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Topic: SMD vs Through hole Microcontroller (Read 2 times) previous topic - next topic

plastygrove

With the release of the Leonardo recently, we see the Arduino team's choice of going with the ATmega32u4 as a much more superior and cheaper alternative to the Atmega328 for various reasons which I won't go into here.

While I agree with most of the reasons, my one main gripe with the choice is the fact that the microcontroller is an SMD as opposed to a through hole. Here're the problems that I see with that choice:


  • Prototyping: Becomes difficult. Can't use a breadboard to prototype a standalone with the microcontroller

  • Reuseability: With the UNO, I could use the same board to push a bootloader onto a new $3 ATmega328, flash a program and use it in a standalone stripboard. Can't do the same with the ATmega32u4. I'll need to buy a new $25 Arduino board and solder it into the project I wish to make



These are problems a newbie, the Arduino's target audience, is likely to face since SMD soldering isn't as easy as through hole soldering.

Again, while I do understand the benefits of the choice, I don't really have much of a need of most of the features it provides. I'm sure there would be a few others also with the same problems. Can these be resolved with the leonardo? For example, is there a through hole variant for the ATmega32u4? I could continue using the Uno, as I will at the moment, but is there any other way?
My blog Emptiness in Void. New to Microcontrollers? Learn [url=http://www.arduino.cc/playground/Cod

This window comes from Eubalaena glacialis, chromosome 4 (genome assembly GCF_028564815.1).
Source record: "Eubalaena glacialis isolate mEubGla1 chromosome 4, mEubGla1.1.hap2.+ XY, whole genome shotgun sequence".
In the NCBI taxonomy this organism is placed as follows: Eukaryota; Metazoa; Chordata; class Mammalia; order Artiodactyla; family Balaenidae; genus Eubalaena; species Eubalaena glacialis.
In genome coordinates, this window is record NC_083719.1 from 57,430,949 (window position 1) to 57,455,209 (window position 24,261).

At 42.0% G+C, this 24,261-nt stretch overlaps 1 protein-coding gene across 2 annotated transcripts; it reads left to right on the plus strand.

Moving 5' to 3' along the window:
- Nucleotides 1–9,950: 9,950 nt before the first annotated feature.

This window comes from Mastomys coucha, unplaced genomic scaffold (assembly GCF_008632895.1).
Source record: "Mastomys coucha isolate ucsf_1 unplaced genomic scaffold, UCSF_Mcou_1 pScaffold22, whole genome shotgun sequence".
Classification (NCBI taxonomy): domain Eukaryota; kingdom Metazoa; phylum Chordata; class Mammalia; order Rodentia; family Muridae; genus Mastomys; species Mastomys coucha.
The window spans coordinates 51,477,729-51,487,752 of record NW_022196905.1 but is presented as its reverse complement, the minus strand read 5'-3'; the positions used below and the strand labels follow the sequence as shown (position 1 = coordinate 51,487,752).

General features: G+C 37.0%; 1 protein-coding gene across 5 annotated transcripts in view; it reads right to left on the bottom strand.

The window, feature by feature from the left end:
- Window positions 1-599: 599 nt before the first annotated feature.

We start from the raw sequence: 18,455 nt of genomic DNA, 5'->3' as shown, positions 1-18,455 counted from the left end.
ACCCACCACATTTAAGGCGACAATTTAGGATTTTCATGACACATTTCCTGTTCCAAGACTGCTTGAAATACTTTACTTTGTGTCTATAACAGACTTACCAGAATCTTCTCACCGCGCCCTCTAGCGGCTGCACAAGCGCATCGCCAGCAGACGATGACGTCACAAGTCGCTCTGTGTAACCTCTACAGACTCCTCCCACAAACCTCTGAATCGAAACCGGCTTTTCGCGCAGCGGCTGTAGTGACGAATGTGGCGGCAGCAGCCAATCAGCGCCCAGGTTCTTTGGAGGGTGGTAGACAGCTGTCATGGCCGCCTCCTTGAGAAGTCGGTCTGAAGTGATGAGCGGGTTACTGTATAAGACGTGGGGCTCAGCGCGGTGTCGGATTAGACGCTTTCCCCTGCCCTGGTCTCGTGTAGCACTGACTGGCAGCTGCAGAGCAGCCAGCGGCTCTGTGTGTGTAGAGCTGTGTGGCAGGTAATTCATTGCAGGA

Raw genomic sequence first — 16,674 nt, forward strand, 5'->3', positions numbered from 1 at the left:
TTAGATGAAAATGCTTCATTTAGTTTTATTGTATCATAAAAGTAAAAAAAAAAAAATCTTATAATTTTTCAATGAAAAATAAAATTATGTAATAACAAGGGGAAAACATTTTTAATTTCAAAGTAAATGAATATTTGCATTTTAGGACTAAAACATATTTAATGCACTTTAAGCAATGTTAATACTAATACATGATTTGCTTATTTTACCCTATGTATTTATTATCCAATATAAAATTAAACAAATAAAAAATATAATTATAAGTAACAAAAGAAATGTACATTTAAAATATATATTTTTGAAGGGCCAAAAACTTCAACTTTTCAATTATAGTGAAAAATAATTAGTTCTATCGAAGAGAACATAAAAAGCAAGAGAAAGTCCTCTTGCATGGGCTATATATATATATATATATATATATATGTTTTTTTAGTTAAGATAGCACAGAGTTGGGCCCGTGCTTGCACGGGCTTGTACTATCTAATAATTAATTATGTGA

CrossRoads

"we see the Arduino team's choice of going with the ATmega32u4 as a much more superior and cheaper alternative to the Atmega328"
That is way too broad of a statement.  That all depends on the application, doesn't it?

If your design does not need PC connectivity, then the USB support is not worth the extra $2/chip at all.
http://www.mouser.com/ProductDetail/Atmel/ATMEGA328P-PU/?qs=K8BHR703ZXhdUS2n3IW%2fRITwfrPGjO%2fc
http://www.mouser.com/ProductDetail/Atmel/ATMEGA32U4-AU/?qs=SSucg2PyLi6%252btEjw08wzMxwto7OuSeUW

If what you really need is a 2nd hardware serial port for other uses, then  324/644/1284 might be superior.
http://www.mouser.com/ProductDetail/Atmel/ATMEGA324PA-AU/?qs=nE%2fgAoToukEcKrza3XGz%252b9gY2ASxR6oY
http://www.mouser.com/ProductDetail/Atmel/ATMEGA1284P-PU/?qs=K8BHR703ZXhm9eu3oaOLPZcUMbiBTz4d

"is there a through hole variant for the ATmega32u4?"
Nope.

"is there any other way?"
Get some breakout boards to use the '32U4 as a DIP component. Adds a little to the cost of the hobby.
Make it a custom board with USB connector and xtal/caps/resistor to end up with a little module, sort of like a nano.
I have a board that does just that, with a buffer and uSD socket on the bottom of the board. See my signature link.
Designing & building electrical circuits for over 25 years. Check out the ATMega1284P based Bobuino and other '328P & '1284P creations & offerings at  www.crossroadsfencing.com/BobuinoRev17.
Arduino for Teens available at Amazon.com.

plastygrove


"we see the Arduino team's choice of going with the ATmega32u4 as a much more superior and cheaper alternative to the Atmega328"
That is way too broad of a statement.  That all depends on the application, doesn't it?


I meant the Arduino product itself (the "Arduino"), they're selling a board with more capabilities at a price that's cheaper by $10. But your point is well taken.

The breakout board is a good idea. But I don't think you can burn a bootloader onto the MC on a breakout board and then pull it out and use it elsewhere.
My blog Emptiness in Void. New to Microcontrollers? Learn [url=http://www.arduino.cc/playground/Cod

wanderson



"we see the Arduino team's choice of going with the ATmega32u4 as a much more superior and cheaper alternative to the Atmega328"
That is way too broad of a statement.  That all depends on the application, doesn't it?


I meant the Arduino product itself (the "Arduino"), they're selling a board with more capabilities at a price that's cheaper by $10. But your point is well taken.

The breakout board is a good idea. But I don't think you can burn a bootloader onto the MC on a breakout board and then pull it out and use it elsewhere.